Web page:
Economists Talk BEE During Webinar

The recent African Thought Forum Series webinar saw a robust discussion taking place on the pros and cons of black economic empowerment (BEE).

From the discourse, it was evident that although BEE was developed with the best intentions, its policies still require revisiting and amendment in order to fulfil their purpose.

The event was organised as part of the Vice-Chancellor’s Webinar Series. Professor Xoliswa Mtose, UNIZULU Vice-Chancellor, explained that “the series was conceived as an important tool to transform the university into a public deliberation”. Scientists, philosophers and distinguished members of society will thus be invited to share their wisdom and help the university community to engage in imaginary scenarios in search for answers to society’s questions.

This particular event was hosted by the Faculty of Commerce, Administration and Law (FCAL). Gary Magomola, Chairman of Thamaga Holdings and Director and Chairman of Audit Committee of Global Asset Management, was invited to decipher the subject matter. The respondents were Professor Irrshad Kaseeram and Prof Dev Tewari, both from FCAL.

Magomola approached the topic from a historic point of view, looking at the economic history of South Africa and the impact of the concept of black economic empowerment during and post-apartheid. He described these two periods as phase one and phase two, respectively.

He discussed the three pillars of the apartheid government which affected the rise of the cores of black economic empowerment. These were the Influx Control Act, designed to limit the access black people had to what was known at the time as “white areas”; the Group Areas Act, which designated residential areas according to racial classification; and the Job Reservations Act, which prevented black people from training for and occupying certain positions.

He noted that amid these restrictions, there were many successful and inspiring black entrepreneurs who played a major role in the economy at the time. These were people such as the late Richard Maponya. These business owners then organised themselves into local chambers which later formed the National African Chamber of Commerce (Nafcoc). The body became a catalyst for the emergence of organised black business and later transformed into a business activist and advocacy group. The organisation soon had a national footprint.

“In the late 1970s, Nafcoc created the first black-owned supermarket of scale. Later the organisation created a sizeable construction company that was instrumental in civil and construction activities. The foresight of Nafcoc had led to the creation of the first black-owned bank in South Africa, African Bank. It took almost ten years to raise one million rands- just one million rand- to allow for the registration of the bank,” Magomola said.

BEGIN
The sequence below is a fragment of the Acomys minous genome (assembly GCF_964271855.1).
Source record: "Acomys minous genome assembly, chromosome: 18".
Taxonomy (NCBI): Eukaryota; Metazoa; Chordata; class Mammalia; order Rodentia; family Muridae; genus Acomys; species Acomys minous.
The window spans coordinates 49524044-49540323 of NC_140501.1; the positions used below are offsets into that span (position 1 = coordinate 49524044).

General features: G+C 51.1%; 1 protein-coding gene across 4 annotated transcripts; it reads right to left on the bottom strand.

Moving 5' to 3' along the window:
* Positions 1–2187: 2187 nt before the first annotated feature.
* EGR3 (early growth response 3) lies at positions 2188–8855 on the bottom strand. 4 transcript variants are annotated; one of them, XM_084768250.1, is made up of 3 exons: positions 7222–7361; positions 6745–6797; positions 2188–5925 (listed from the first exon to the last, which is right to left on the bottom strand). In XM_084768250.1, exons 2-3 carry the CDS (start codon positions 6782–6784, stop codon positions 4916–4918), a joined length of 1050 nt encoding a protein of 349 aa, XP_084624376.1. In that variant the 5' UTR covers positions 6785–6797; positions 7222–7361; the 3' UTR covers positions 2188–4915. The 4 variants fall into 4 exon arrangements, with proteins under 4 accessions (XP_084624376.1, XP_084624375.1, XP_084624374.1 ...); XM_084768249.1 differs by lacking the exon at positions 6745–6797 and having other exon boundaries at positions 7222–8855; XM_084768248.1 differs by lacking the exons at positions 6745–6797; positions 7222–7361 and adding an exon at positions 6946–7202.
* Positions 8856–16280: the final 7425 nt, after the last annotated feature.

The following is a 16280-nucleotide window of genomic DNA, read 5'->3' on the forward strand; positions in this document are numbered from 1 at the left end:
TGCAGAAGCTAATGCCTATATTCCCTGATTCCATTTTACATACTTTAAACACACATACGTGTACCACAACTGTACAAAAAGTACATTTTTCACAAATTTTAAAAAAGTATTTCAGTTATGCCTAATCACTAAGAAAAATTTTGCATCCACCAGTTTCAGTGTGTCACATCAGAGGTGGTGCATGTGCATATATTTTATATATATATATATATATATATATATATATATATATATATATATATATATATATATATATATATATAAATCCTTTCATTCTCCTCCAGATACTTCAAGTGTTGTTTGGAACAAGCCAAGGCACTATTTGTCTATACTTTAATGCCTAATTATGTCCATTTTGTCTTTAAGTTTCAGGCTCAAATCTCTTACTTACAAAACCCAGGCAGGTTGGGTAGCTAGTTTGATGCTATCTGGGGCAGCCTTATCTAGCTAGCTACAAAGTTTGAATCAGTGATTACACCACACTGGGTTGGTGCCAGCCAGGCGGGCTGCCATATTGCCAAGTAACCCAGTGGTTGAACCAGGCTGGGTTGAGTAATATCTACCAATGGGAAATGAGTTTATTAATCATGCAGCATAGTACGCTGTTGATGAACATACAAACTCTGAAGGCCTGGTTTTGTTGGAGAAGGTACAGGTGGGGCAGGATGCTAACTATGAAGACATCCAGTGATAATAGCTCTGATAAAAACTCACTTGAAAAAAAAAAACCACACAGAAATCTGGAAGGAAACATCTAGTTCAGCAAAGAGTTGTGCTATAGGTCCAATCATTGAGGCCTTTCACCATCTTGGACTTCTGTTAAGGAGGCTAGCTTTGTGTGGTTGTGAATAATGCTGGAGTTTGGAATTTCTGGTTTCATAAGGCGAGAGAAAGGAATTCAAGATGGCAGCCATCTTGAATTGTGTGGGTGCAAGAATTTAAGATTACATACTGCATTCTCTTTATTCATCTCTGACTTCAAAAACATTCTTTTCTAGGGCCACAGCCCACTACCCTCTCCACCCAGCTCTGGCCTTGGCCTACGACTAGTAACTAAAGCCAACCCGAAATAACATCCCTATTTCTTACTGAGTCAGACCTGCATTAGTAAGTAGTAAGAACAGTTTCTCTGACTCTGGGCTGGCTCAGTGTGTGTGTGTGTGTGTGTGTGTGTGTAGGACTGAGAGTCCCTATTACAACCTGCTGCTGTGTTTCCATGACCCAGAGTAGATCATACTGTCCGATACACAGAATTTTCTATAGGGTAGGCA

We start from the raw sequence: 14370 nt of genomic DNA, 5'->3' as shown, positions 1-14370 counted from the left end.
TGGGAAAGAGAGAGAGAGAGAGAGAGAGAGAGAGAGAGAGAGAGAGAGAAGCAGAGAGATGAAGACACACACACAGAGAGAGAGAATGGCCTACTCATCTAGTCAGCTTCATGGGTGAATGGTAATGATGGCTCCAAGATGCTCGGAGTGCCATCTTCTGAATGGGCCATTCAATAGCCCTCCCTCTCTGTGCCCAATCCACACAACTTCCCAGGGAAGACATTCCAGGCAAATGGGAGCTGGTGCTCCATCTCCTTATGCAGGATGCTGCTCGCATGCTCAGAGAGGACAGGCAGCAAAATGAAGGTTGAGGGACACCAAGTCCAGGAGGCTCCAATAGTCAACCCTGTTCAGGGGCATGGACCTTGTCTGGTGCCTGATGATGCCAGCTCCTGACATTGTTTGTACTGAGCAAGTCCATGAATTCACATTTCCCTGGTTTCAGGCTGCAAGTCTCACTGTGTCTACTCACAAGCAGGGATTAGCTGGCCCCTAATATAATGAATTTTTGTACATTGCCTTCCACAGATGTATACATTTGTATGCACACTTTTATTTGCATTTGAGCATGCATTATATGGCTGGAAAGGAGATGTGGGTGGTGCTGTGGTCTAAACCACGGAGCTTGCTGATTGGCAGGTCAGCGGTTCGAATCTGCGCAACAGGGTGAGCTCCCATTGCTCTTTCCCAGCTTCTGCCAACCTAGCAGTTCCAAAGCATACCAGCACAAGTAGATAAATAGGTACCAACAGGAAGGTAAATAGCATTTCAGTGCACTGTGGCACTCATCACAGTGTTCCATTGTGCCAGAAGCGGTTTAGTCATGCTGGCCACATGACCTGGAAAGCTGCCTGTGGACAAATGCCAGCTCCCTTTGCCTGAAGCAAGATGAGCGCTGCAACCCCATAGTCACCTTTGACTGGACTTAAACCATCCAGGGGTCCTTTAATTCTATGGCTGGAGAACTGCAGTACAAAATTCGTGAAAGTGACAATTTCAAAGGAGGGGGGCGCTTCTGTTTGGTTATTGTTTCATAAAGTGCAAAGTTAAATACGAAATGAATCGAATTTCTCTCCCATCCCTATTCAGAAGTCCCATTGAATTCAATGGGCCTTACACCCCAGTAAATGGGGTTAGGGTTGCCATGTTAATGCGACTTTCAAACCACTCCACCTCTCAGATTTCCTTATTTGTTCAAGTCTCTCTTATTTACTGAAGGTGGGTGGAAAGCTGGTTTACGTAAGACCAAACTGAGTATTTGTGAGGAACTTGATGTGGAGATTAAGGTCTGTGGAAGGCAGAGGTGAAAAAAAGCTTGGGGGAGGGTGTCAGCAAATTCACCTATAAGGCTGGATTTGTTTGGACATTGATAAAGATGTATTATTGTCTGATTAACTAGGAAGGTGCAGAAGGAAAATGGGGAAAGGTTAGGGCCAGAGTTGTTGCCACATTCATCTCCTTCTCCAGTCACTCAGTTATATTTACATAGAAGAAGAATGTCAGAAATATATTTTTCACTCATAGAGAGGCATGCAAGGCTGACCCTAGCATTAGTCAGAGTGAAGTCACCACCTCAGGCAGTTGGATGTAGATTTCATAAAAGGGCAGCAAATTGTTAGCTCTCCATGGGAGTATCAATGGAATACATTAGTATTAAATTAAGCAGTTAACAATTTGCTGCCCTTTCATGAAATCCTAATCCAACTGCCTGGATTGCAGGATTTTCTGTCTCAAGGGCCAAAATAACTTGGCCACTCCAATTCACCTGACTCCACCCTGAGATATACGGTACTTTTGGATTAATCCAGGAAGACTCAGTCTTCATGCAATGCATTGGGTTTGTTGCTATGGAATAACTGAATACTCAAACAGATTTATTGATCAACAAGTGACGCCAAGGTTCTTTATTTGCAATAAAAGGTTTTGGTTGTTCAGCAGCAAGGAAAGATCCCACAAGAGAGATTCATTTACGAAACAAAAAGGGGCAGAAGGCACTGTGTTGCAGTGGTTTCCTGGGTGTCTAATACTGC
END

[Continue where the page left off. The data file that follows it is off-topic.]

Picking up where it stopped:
In his view, the second phase of BEE is fraught with problems such as misalignment of skills. There are many cases where BEE participants have benefitted from opportunities in areas outside of their competence, which hindered the process of transformation.

He concluded by saying that BEE was now “an insignificant tool” to promote the participation of black business in meaningful ways to the country’s economic activities. He was also adamant that the biggest downfall of BEE is tenderpreneurship. “The rise of this form of business operators has thrown a cloud of negativity into the process of transforming the procurement landscape,” he said.

Responding to the talk, Prof Tewari was convinced that the BEE period of the apartheid era was indeed more effective. He highlighted that simply giving economic incentives is not good enough. The plausible solution, according to him, is having literacy around economics for the previously disadvantaged population group. There also needs to be a BEE strategy to move the “have-nots to the haves”.

The second respondent, Prof Kaseeram said after considering Magomola’s thoughts on the first and second phases of BEE, he aspires to see a third phase where the country’s economy will be driven mainly by the private sector. “We have 48% of the economy controlled by the private sector and 42% by the government. We all know the government is not in the business of profit maximisation so that is going to create major problems for the economy,” he noted.

He also mentioned that he would love to see the third phase characterised by a union of small, medium and large enterprises as well as previously disadvantaged businesses with previously advantaged businesses.

  • Naledi Hlefane

Caption

Economics expert Gary Magomola was recently invited by UNIZULU to share his views on the topic of black economic empowerment.

  • August 31, 2021

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